A/Thailand/NBL1/2006 (H5N1)-TracheaPB2, PB1, PA, HA, NP, NA, M, NSMG668920-MG668927
A/Thailand/NBL1/2006 (H5N1)-Fecal specimenPB2, PB1, PA, HA, NP, NA, M, NSMG668912-MG668919
A/Thailand/NBL1/2006 (H5N1)-ColonPB2, PB1, PA, HA, NP, NA, M, NSMG668904-MG668911
Virus isolatesA/Thailand/NBL1/2006 (H5N1)–L2PB2, PB1, PA, HA, NP, NA, M, NSGQ466176-GQ466183
A/Thailand/NBL1/2006 (H5N1)–T3PB2, PB1, PA, HA, NP, NA, M, NSKJ907475-KJ907482
A/Thailand/NBL1/2006 (H5N1)–F4PB2, PB1, PA, HA, NP, NA, M, NSKJ907467-KJ907474

Note: 1full-genome sequencing from direct specimens was obtained by using next-generation sequencing (NGS) with the GS Junior platform (Roche Diagnostics, Basel, Switzerland), meanwhile full-genome sequencing from virus isolates were obtained by Sanger DNA sequencing method. 2Virus isolate from the lung. 3Virus isolate from the trachea. 4Virus isolate from the fecal specimen.
2.4. Next-Generation Sequencing of Direct Autopsy Specimens

NGS was conducted on tissue samples after long-term storage for almost 10 years at -80°C. Total RNA was extracted from the trachea, lung, colon, and fecal samples using TRIzol Reagent (Invitrogen) and were cleaned using the RNeasy Mini Kit (Qiagen). The extracted RNA was reverse transcribed into cDNA using the SuperScript III First-Strand Synthesis System (Invitrogen). The cDNA was then used as a template to amplify all 8 segments of the influenza viral genome using Platinum Taq HiFi (Invitrogen). The entire genomic segment of PB2, PB1, PA, HA, NP, and NA (>1 kb) were amplified as overlapping fragments, namely, PB2a, PB2b, PB1a, PB1b, PAa, PAb, HAa, HAb, NPa, NPb, NAa, and NAb, respectively. The M and NS genomic segments were amplified as a single segment. The nucleotide sequences of these sequencing primers can be obtained on request. A 50 μl volume PCR reaction consisted of 5 μl of 10x PCR buffer, 2 μl of 50 mM MgSO4, 1.5 μl of 10 mM dNTPs, 2 μl of each 10 μM forward and reverse primers, 0.2 μl of Platinum Taq HiFi, 5 μl of cDNA, and distilled water. The PCR was carried out in a GeneAmp PCR system 2400 thermal cycler (Applied Biosystems). The reaction was composed of 1 cycle of holding at 94°C for 5 minutes, followed by 35 cycles of amplification (94°C for 15 seconds, 55°C for 30 seconds, and 68°C for 2 minutes), and a final extension step at 68°C for 10 minutes. The amplified PCR products were then purified using the QIAquick Gel Extraction kit (Qiagen). Full-genome sequencing was performed in three steps: library preparation, emulsion PCR (emPCR), and high-throughput sequencing using the GS Junior platform (Roche Diagnostics). Briefly, 500 ng of each amplified DNA fragments including PB2a, PB2b, PB1a, PB1b, PAa, PAb, HAa, HAb, NPa, NPb, NAa, Nab, M, and NS were pooled together and ligated to the adapters followed by emulsion PCR and sequencing. Four DNA libraries with different barcodes obtained from the trachea, lung, colon, and fecal samples were generated by using the GS DNA Rapid Library Preparation kit (Roche) according to the manufacturer’s protocol.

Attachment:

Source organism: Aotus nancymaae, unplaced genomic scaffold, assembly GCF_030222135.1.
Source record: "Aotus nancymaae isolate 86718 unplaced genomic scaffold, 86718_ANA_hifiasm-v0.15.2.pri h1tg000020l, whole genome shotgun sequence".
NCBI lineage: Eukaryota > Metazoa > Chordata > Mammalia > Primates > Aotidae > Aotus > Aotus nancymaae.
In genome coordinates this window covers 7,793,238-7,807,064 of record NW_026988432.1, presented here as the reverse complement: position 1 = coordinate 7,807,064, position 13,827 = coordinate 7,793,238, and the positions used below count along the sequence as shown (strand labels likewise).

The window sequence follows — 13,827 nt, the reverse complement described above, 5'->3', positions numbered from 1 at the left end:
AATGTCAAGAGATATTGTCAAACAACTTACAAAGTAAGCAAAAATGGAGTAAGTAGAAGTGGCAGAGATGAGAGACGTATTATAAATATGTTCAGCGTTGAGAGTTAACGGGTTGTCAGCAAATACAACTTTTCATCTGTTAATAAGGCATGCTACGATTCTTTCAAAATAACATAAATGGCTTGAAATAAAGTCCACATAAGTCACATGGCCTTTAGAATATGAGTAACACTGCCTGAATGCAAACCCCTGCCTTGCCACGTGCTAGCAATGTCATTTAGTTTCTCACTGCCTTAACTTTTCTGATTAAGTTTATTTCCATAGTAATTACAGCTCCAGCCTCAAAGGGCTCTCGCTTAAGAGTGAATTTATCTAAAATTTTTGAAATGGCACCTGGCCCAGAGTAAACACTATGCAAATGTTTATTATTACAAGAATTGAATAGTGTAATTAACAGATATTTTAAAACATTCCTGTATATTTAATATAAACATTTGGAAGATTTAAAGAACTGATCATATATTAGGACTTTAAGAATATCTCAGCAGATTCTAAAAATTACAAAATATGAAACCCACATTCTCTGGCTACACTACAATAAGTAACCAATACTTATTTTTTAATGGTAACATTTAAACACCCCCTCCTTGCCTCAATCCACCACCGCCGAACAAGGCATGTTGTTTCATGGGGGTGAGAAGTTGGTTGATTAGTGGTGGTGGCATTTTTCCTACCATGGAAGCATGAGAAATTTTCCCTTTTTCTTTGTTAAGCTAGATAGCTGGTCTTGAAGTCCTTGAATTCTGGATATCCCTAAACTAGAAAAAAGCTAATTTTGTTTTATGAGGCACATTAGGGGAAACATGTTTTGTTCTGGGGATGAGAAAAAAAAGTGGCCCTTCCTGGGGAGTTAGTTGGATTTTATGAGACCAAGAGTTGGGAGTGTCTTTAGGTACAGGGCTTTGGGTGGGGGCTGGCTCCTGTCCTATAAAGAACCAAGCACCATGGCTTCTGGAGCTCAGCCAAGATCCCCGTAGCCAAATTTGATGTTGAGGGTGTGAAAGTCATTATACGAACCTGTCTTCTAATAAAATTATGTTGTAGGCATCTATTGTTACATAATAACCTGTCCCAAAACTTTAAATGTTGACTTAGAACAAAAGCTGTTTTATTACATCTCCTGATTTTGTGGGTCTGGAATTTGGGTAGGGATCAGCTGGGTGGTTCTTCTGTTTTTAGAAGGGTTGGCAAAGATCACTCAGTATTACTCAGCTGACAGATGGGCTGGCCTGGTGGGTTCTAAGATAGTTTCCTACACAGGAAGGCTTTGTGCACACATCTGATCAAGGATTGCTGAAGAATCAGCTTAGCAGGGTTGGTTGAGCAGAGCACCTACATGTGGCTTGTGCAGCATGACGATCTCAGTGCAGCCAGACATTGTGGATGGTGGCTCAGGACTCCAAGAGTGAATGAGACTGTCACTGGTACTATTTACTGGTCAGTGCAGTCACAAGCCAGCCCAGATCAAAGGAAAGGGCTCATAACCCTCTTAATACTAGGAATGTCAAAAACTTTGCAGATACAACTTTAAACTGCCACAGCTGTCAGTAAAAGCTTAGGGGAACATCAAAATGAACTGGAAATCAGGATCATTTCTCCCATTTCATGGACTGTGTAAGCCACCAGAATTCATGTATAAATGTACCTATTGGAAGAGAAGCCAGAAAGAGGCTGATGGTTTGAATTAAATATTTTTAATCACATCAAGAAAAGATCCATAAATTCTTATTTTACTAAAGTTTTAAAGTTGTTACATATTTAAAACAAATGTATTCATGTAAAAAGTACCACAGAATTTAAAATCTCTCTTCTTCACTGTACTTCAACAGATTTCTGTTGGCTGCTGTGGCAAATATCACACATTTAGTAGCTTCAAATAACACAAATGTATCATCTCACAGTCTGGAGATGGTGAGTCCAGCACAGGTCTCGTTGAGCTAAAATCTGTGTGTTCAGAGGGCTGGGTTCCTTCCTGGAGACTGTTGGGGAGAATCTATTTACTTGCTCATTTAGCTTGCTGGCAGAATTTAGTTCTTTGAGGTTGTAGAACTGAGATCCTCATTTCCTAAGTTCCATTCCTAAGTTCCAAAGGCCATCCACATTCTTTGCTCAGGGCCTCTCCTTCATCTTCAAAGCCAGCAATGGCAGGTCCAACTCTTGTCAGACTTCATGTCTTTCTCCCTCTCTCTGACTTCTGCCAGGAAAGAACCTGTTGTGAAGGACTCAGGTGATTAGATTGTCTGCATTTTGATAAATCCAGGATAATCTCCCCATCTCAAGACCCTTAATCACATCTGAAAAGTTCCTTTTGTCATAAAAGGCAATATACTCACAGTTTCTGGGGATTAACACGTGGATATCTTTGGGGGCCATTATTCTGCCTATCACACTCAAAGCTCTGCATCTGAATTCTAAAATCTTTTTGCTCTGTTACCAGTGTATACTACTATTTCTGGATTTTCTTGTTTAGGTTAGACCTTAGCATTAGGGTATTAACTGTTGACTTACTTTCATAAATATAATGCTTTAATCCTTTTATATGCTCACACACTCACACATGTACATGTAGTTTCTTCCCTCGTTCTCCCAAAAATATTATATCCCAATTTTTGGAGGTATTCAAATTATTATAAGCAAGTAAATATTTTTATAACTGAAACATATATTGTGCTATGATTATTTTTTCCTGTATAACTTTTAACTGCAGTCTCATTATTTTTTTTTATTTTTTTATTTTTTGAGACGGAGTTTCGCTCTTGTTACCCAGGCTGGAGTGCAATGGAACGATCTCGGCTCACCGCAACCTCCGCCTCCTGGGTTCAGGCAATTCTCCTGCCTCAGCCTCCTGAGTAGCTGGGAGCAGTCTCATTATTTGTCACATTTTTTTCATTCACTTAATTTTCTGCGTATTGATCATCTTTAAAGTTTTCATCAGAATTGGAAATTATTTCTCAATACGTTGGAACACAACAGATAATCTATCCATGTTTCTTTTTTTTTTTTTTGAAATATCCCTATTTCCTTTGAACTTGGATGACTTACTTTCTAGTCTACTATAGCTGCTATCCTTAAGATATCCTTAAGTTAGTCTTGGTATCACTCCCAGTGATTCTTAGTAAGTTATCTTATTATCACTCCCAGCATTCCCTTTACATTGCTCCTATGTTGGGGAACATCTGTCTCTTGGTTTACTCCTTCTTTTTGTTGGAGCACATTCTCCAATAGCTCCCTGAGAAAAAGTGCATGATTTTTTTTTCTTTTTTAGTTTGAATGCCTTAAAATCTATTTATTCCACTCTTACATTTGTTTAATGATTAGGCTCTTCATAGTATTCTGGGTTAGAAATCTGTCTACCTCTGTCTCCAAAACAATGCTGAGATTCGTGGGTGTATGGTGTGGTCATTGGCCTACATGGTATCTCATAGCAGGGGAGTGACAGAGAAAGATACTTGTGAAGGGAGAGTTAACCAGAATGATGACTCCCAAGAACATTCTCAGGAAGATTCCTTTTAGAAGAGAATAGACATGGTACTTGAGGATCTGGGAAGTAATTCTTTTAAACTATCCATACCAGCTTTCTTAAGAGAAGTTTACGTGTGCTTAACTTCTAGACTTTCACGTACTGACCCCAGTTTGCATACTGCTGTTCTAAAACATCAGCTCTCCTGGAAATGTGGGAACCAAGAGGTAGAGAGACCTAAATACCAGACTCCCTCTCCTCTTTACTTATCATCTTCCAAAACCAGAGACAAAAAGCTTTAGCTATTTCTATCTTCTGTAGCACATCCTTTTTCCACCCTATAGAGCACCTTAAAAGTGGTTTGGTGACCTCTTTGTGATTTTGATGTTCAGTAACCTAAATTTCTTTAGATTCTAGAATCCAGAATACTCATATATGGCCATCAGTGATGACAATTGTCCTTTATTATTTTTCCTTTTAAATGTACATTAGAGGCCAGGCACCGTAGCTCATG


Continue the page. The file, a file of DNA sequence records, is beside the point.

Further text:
2.5. NGS Data Analysis